These two stones have a close rating on the Mohs scale of mineral hardness, where the higher the number, the harder the stone. Limestone is usually a 3, while marble falls between a 3 and 4. Before comparing durability, it’s worthwhile to consider the application of the natural stone. For instance, limestone pavers are likely a more economical option than marble, but marble countertops may be a superior interior design choice over limestone.
It’s important to note with interior applications that marble and limestone are highly vulnerable to acid. Spilled lemonade or vinegar can leave permanent etch marks on both, which require professional resurfacing and re-honing.
There’s a visual difference between limestone and marble; however, this depends on the variety of stones, as some may have a similar look. Limestone comes in natural colors like gray, tan, or brown, and frequently harbors impressions left by fossils and fuels. Varieties rich in organic matter may almost be black, while traces of iron or manganese can give it an off-white to yellow or red color.
Marble is usually light-colored when it’s formed with very few impurities. If there are clay minerals, iron oxides, or bituminous material, it may turn out bluish, gray, pink, yellow, or black. For example, Thassos marble is the whitest and purest in the world, while Bahai Blue is an exotic and expensive type. Overall, marble does offer a greater variety ranging from white to pink, brown, and even black.
Limestone is undoubtedly the more affordable of the two. Marble is one of the most expensive decorative and architectural stones on the market, costing anywhere from $40-$200 per square foot, whereas limestone costs between $45-$90. Of course, this depends on the type of marble and the application of the stone.
Marble varies more drastically in cost depending on the pattern and veining, the location of the quarry, demand, availability, slab choice, and thickness. Limestone is likely more readily available. For instance, certain marble has to be imported, whereas the United States already has massive quarries in Indiana.
One of limestone and marbles similarities is that both these natural stones need sealing. This increases their durability and makes them easier to maintain. Sealing also maintains its natural appearance and prevents stains. Most homeowners think staining comes from spills, however, water and dirt can “crystallize” within a stone's pores and create unsightly marks, as well as bacteria breeding grounds.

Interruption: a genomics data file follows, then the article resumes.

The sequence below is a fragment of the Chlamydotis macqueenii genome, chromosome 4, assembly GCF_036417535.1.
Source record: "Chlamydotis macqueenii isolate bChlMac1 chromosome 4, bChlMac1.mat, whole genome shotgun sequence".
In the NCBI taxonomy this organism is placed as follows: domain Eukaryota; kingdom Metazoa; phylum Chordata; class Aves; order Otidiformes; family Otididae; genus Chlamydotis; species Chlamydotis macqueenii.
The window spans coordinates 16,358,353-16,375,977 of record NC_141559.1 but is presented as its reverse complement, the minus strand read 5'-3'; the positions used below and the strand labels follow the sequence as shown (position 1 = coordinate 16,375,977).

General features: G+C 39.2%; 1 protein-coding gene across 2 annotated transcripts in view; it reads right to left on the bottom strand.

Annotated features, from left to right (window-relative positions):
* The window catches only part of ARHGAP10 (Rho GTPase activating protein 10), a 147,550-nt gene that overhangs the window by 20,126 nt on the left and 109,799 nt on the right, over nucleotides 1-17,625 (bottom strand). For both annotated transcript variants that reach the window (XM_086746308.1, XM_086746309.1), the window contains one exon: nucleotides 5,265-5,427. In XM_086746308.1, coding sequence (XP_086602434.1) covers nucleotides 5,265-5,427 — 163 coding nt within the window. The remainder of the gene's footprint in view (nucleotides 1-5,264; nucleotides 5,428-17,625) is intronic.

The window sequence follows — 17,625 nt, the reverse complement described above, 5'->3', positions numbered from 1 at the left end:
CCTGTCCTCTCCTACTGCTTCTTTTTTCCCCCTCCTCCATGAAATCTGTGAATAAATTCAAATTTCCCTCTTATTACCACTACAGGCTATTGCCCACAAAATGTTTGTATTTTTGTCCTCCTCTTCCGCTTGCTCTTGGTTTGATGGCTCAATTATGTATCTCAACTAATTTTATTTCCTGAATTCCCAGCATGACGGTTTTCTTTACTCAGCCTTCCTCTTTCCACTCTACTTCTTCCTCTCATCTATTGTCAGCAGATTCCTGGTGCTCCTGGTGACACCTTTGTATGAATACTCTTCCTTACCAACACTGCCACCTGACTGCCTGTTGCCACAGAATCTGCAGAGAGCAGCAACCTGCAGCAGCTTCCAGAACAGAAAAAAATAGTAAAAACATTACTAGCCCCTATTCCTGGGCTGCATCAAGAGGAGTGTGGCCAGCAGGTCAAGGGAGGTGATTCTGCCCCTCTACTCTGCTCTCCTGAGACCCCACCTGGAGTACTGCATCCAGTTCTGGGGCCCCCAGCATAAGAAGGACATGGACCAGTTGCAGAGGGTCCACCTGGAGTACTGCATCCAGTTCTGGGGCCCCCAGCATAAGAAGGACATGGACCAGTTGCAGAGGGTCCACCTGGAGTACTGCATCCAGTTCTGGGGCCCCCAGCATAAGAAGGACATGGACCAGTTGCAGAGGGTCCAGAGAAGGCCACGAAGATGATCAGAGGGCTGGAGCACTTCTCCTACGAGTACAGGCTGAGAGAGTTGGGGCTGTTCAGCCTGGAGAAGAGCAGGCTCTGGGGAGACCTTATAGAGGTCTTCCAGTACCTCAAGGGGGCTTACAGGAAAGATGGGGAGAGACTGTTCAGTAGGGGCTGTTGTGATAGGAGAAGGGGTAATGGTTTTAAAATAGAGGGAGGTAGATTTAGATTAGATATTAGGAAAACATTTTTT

Sealing frequency depends on the amount of traffic the stone experiences. Some installers suggest re-sealing every 18 months, while others do so every four to five years. If limestone or marble begins to appear dull or “matte” after a regular clear, then it likely needs to be resealed. Re-sealing, etch removal, and refinishing are integral parts of the stone restoration.
Even though limestone and marble are different, either can be a wonderful upgrade to your space. However, if you’re looking for natural stone for an outside project, we'd recommend limestone because it’s cost-effective and slightly more suitable for exterior applications.
At Stone Center, we offer a sizable selection of Indiana limestone pavers, coping, sills, and fireplace surrounds cut to your specifications. As an esteemed natural stone supplier, we supply limestone for a wide range of residential and commercial projects across the Midwest. If you need advice on anything natural stone-related, we're always happy to help. Call us at 614-276-3585 or get a free quote!
Jon, the owner of Stone Center, is a knowledgeable expert in natural stone products, specializing in various types of stone for landscaping and architectural projects. Passionate about promoting the beauty and versatility of natural stone, Jon aims to use these blogs to inspire readers with creative ideas to upgrade their homes.